Perfectly made brandy snaps.

My Brandy Snap Disaster

For this assignment, I sought to create brandy snaps, a popular seasonal dessert in the U.K. This required flour, brown sugar, ginger, maple syrup, and kitchen utensils. Despite having done a little baking alongside my grandmother, I felt completely uncomfortable taking on such a complicated project. Brandy snaps are incredibly time dependent and time sensitive. There is a fine line between having them be grossly underdone and burnt. If you manage to cook them for the precise amount of time needed, you must wait only a minute before picking them up and attempting to roll them around the handle of a spoon. If you don’t wait long enough, they fall apart in your hands. If you wait too long, however, the result will be a stiff wafer that cracks at any folding.


Meltinging together all of the ingredients and then letting them cool.


What the mixture looks like when it first hits the oven.

Needless to say, timing was a really difficult part of this task. It took four attempts before I finally surrender to simply making something edible rather than beautiful. I struggled with folding the snaps the most. It was impossible to fold all 6 wafers I had made in each batch within that brief time period between being malleable and hard. Some of my snaps came out incredibly mushy and soft chew candy-like, while others came out far too dark.


An attempt at peeling them off the pan.

Keeping both my preferences and Vark learning results in mind, I tended to find online written recipes with photos as I prefer reading things thoroughly before proceeding and then using photos as references when looking at my result. I also used one Youtube video tutorial. These recipes were virtually all the same save a few tricks each baker opted to throw in. Two of the creators are professional chefs/bakers that also have television shows, either here in the U.S. or in the U.K. The others were simple baking bloggers who used average ingredients and utensils you can find in most household kitchens. In terms of credibility, I felt all of them were reasonable sources. I did prefer reading the blogs of those who were not professional bakers. Their perspectives were useful, far more relatable, and they addressed problems that came up as they themselves were following the professional recipes. The video tutorial, for example, expected me to know a lot of baking lingo or have specific baking tools; those cases were really where the “casual” baker blog came in handy. When I was my most desperate, I sought guidance from a baking forum and read a few posts from other users on how to fix the issues I was having.

My learning style quiz results were surprising, but I tried to utilize that newfound knowledge throughout my brandy snap attempt. My Read/Write score was 8, and I believe that was evident in my preference for written instructions throughout this process. I only watched one video tutorial because I felt only one was incredibly helpful and credible, but perhaps others would’ve helped when looking at my learning results. My highest learning skill score was actually for Aural learning, which I think of myself as having a hard time with. I tend to not absorb things simply by listening, so I usually take extensive notes. Had there been an audio based tutorial for making brandy snaps, I wouldn’t tried to listen and take notes on it to see how that aspect of my learning style might come into play within this assignment.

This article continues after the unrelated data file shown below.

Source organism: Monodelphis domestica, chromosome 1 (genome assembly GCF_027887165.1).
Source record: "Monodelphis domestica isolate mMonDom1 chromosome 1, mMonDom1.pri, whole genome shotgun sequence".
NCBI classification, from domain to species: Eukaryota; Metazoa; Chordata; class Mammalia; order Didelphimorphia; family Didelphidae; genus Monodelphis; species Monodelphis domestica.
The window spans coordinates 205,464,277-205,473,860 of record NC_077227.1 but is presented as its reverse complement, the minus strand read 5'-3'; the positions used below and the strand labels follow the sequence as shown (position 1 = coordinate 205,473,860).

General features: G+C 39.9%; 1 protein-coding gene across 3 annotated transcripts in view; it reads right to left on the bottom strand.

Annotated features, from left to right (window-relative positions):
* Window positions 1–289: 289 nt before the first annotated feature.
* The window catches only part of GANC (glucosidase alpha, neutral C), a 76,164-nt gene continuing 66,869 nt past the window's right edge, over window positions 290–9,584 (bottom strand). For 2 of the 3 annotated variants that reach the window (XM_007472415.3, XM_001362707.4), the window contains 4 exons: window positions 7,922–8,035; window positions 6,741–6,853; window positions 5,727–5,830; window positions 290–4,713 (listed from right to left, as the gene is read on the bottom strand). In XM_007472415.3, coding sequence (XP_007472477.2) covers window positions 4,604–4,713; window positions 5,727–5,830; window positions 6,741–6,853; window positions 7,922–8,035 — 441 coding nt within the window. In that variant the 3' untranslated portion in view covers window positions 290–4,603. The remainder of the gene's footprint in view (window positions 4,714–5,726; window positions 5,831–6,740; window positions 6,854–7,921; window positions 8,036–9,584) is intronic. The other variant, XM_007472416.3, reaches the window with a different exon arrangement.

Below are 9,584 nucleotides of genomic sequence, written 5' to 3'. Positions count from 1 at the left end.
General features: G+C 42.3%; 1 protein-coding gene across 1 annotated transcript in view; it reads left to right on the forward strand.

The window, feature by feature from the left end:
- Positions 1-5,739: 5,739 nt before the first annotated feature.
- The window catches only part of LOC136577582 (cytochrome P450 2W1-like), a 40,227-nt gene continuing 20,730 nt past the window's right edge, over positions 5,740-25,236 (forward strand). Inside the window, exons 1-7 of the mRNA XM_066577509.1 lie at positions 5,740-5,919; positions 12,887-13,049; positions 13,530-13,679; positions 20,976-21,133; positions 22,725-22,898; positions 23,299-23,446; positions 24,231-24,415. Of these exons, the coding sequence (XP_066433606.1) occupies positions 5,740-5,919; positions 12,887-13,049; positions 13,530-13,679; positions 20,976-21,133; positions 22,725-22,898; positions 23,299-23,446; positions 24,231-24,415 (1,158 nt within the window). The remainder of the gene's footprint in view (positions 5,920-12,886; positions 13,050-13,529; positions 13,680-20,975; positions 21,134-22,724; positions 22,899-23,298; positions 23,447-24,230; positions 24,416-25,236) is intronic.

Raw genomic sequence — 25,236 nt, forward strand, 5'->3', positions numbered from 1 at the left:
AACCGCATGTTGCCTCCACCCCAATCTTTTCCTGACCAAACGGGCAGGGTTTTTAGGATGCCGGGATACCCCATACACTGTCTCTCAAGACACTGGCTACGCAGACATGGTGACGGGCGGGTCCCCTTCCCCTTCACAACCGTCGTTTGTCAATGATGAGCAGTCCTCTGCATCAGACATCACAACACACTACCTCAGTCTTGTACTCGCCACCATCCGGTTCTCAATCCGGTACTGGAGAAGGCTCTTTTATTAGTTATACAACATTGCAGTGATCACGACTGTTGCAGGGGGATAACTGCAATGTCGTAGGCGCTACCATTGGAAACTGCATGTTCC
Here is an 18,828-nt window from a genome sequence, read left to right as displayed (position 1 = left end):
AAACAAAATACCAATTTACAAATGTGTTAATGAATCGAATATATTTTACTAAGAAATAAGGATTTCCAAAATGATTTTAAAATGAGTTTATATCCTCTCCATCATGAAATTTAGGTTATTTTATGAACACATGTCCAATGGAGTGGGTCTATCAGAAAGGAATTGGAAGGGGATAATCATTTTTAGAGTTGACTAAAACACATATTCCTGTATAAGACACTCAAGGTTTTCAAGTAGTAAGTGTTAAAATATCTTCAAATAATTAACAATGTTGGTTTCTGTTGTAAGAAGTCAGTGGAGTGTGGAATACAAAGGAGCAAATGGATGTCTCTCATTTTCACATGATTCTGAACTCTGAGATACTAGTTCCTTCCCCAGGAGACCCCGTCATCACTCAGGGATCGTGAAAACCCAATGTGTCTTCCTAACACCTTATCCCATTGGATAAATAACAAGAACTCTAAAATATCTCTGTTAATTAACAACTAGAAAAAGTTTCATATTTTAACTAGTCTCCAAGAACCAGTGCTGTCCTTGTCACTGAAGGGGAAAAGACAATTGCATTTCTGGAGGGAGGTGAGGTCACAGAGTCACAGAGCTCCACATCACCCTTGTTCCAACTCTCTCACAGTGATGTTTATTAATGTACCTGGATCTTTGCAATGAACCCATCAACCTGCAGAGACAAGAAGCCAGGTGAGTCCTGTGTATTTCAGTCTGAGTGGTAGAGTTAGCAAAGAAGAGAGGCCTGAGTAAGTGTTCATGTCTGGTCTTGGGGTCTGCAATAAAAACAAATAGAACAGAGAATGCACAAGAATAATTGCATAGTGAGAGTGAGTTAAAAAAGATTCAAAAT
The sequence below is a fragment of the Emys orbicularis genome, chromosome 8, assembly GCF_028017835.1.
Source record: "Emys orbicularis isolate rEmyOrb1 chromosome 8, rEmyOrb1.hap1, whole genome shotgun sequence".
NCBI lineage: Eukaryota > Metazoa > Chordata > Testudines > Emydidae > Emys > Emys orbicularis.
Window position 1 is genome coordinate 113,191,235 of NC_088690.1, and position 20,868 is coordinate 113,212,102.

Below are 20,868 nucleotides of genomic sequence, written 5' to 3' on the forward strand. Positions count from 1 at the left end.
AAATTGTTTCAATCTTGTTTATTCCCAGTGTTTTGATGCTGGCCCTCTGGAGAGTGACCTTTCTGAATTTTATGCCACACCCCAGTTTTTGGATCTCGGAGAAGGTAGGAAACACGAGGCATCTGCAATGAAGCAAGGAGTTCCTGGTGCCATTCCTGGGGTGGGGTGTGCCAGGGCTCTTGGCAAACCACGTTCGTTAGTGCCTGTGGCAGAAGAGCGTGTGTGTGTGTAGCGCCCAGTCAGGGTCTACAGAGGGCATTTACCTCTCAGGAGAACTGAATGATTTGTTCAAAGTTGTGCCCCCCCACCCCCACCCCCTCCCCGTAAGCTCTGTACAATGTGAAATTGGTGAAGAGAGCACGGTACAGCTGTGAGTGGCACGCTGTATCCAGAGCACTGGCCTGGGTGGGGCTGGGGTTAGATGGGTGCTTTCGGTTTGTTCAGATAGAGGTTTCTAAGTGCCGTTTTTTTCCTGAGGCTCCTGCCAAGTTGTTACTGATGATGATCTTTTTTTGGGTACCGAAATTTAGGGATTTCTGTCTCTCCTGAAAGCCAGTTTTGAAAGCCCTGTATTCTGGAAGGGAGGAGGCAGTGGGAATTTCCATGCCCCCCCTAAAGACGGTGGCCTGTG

One of my recurring Vark “intake” styles was “trial and error.” I think when it comes to something like baking, trial-and-error is crucial to the learning process. I noticed that each of my brandy snap attempts was different than the one before. I didn’t necessarily improve, but I was definitely forced to think about the problems with my results critically and then go through each step of the process in order to resolve the issues. Overall, I think of myself as a creative individual who rarely shies away from a good challenge. Unfortunately, the brandy snaps turned out tasty and edible, but definitely ugly.


The end result.


Berry, Mary. “Brandy Snaps.” Food Recipes. BBC, 2016. Web. 2 Sept. 2016. Retreived from

Drummond, Ree. “Brandy Snaps.” The Pioneer Woman. Food Network, 2016. Web. 2 Sept. 2016. Retrieved from

Fuschi, Janette. “Brandy Snaps.” Culinary Ginger. 2016. Web. 2 Sept. 2016. Retrieved from

Langbein, Annabel. “Brandy Snap Biscuits.” A Free Range Life. 2016. Web. 2 Sept. 2016. Retrieved from

The Great British Bake Off. “How to Make Homemade Brandy Snaps.” Youtube. BBC. December 6, 2013. Web. 2 Sept. 2016. Retrieved from

“How Can I Correct this Brandy Snap Disaster?” 2012. Online forum. Seasoned Advice. Retrieved from




About mhill1

Trinity University student with a passion for movies and an obsession with food network.
This entry was posted in #1. DIY Project. Bookmark the permalink.

One Response to

  1. Pingback: Final Blogpost | Tales from the Fourth Floor

Leave a Reply

Fill in your details below or click an icon to log in: Logo

You are commenting using your account. Log Out /  Change )

Google+ photo

You are commenting using your Google+ account. Log Out /  Change )

Twitter picture

You are commenting using your Twitter account. Log Out /  Change )

Facebook photo

You are commenting using your Facebook account. Log Out /  Change )


Connecting to %s